You’ll see Ashwagandha in muscle-building formulas, though the herb’s main use is as an adaptogen, similar to ginseng. Adaptogens are purported to help your body deal with stress, whether it be physical or mental. Though it has been used for thousands of years in Indian medicine, a strong body of scientific evidence does not exist to back any use for ashwagandha. Always consult a health-care provider before trying a new supplement.
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HIV Muscle Wasting
If you subscribe to Ayurvedic medicine and are an HIV-positive person, your practitioner may prescribe Ashwagandha to stimulate your immune system. The herb also is believed to help treat the muscle wasting associated with HIV, which in theory would help to slow, prevent or reverse weight loss. However, no scientific studies back either HIV-specific use, according to “How to Boost Your Immune System Naturally,” by Gary Singh. Ashwagandha may be helpful in reducing side effects such as weight loss associated with chemotherapy drugs without interfering with the drugs’ action, according to a 2006 study published in “Alternative Medicine Review.”
Muscle Building and Endurance
Ayurvedic doctors also recommend ashwagandha to treat weight loss that is associated with low levels of testosterone in men. However, ashwagandha has not been put to the test in clinical trials as a muscle-building aid, Singh notes. A 1994 “Journal of Ethnopharmacology” study on mice found the rodents subjected to a swimming regimen and given ashwagandha gained more muscle weight than rodents that did not receive the herb. Mice given ginseng also gained more muscle weight than rodents not given herbs, but ginseng was not as effective as ashwagandha for weight gain, notes lead study author A. Grandhi. Mice given both herbs had significant gains in endurance, as well.
Stress and Thyroid Hormones
Ashwagandha’s purported ability to help your body resist stress may help to balance your cortisol levels and boost low thyroid function that is the result of chronic stress, according to ““Prescription for Drug Alternatives,” by James Balch, et al. These purported effects, which Balch notes are backed by animal studies but not human trials, are likely to help stem weight gain rather than induce it.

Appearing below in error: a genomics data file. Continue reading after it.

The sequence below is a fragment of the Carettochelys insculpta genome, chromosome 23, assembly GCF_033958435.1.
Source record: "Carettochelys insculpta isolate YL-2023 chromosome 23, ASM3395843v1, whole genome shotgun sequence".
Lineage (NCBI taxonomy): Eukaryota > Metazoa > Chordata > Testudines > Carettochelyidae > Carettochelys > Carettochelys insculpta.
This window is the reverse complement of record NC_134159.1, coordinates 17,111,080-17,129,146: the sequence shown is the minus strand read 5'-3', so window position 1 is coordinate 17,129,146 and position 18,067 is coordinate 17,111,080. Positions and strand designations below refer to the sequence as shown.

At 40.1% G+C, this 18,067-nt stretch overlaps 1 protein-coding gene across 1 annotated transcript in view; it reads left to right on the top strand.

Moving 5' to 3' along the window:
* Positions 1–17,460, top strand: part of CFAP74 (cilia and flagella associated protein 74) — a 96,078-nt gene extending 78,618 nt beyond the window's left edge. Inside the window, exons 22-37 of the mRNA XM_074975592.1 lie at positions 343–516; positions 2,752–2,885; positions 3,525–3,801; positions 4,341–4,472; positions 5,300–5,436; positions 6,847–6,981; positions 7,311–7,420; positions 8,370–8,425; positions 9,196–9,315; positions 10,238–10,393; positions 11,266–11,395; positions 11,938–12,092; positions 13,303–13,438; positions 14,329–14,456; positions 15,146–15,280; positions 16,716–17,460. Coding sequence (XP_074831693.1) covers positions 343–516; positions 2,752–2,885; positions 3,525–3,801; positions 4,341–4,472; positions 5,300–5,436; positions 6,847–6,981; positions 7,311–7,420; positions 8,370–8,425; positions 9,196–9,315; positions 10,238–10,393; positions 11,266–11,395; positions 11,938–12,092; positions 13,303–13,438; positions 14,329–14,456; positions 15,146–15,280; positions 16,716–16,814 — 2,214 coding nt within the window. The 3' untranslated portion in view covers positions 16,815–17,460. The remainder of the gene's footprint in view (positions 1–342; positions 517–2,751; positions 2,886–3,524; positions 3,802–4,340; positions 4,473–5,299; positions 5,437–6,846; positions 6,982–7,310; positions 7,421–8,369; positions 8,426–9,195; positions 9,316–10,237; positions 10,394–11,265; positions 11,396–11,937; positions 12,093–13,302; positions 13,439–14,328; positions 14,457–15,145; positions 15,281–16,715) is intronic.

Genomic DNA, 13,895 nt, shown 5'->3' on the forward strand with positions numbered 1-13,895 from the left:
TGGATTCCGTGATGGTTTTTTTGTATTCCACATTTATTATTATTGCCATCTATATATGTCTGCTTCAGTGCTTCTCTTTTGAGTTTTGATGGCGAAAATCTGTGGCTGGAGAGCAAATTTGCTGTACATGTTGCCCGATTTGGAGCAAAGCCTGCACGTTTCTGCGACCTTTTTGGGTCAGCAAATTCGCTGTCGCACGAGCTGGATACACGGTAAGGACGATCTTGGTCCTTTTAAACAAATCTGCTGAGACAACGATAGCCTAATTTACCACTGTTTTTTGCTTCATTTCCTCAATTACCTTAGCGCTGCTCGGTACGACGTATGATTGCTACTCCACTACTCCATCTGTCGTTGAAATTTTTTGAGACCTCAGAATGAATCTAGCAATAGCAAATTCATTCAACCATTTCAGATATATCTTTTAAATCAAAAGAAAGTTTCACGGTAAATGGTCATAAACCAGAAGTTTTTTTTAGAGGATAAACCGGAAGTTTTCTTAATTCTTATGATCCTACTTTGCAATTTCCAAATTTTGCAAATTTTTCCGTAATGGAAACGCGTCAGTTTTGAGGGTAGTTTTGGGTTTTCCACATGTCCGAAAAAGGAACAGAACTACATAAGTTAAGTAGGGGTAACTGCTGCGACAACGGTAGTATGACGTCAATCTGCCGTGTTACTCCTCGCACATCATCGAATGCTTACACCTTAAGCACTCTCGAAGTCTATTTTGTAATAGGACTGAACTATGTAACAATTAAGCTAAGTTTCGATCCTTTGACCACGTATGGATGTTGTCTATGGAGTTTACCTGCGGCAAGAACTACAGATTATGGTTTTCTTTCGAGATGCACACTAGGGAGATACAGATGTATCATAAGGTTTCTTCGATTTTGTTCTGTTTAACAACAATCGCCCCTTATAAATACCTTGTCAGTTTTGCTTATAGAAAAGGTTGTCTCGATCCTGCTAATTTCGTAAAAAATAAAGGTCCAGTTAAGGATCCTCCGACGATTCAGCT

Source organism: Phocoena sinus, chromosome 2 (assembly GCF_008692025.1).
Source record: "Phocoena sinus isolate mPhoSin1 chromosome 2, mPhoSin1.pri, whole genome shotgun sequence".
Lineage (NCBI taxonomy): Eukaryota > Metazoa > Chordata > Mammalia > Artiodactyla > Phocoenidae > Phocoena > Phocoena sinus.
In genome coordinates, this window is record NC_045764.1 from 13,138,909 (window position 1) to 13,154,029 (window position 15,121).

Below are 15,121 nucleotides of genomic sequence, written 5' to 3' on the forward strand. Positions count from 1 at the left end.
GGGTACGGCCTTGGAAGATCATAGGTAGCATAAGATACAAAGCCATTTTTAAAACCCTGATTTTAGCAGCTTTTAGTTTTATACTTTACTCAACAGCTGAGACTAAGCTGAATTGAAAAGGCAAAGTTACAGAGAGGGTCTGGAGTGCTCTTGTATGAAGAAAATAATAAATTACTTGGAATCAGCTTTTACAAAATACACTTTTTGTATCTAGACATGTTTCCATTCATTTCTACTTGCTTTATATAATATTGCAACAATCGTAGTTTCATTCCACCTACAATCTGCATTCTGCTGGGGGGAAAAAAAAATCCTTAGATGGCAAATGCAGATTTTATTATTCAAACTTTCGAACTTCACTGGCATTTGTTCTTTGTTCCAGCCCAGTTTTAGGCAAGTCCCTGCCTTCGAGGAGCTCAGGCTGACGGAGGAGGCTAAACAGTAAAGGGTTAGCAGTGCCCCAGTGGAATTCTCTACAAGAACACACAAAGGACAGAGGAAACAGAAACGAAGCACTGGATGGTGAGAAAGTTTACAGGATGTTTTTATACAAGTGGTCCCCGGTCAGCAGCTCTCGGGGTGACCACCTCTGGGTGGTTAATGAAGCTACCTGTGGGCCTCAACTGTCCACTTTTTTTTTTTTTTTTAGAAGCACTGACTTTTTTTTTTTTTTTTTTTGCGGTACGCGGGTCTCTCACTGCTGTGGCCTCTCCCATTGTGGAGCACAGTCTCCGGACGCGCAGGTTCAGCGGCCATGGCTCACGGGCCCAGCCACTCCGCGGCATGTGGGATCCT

Ashwagandha can have gastrointestinal side effects that may interfere with weight gain, including vomiting and diarrhea. It also may irritate your gastrointestinal tract and worsen peptic ulcer disease. It also interacts with medicines and other herbs. Taking it with certain medications may reduce the drugs’ immunosuppressive effects. These include azathioprine, dexamethasone, fluticasone, hydrocortisone, prednisone, tacrolimus and thramcinolone. Ashwagandha may increase both negative and positive effects of other drugs, including acetaminophen, butabarbital, fentanyl, hydrocodone, prazepam, sufentanil and zolpidem. It also enhances adverse and therapeutic effects of herbs and supplements that have sedative properties, such as kava kava, valerian, St. John’s wort and 5-HTP.
REFERENCES & RESOURCES
- “The Chopra Center Herbal Handbook”; Deepak Chopra and David Simon; 2000
- “The Essential Herb-Drug-Vitamin Interaction Guide”; George T. Grossberg and Barry Fox; 2007
- “How to Boost Your Immune System Naturally”; Gary Singh; 2008
- “Alternative Medicine Review”; Ancient Medicine, Modern Use: Withania Somnifera and its Potential Role in Integrative Oncology”; M. Winters; 2006
- “Journal of Ethnopharmacology”; A Comparative Pharmacological Investigation of Ashwagandha and Ginseng”; A. Grandhi, et al.; 1994
- “The Hormone Diet”; Natasha Turner; 2010
- "Prescription for Drug Alternatives"; James Balch, et al.; 2008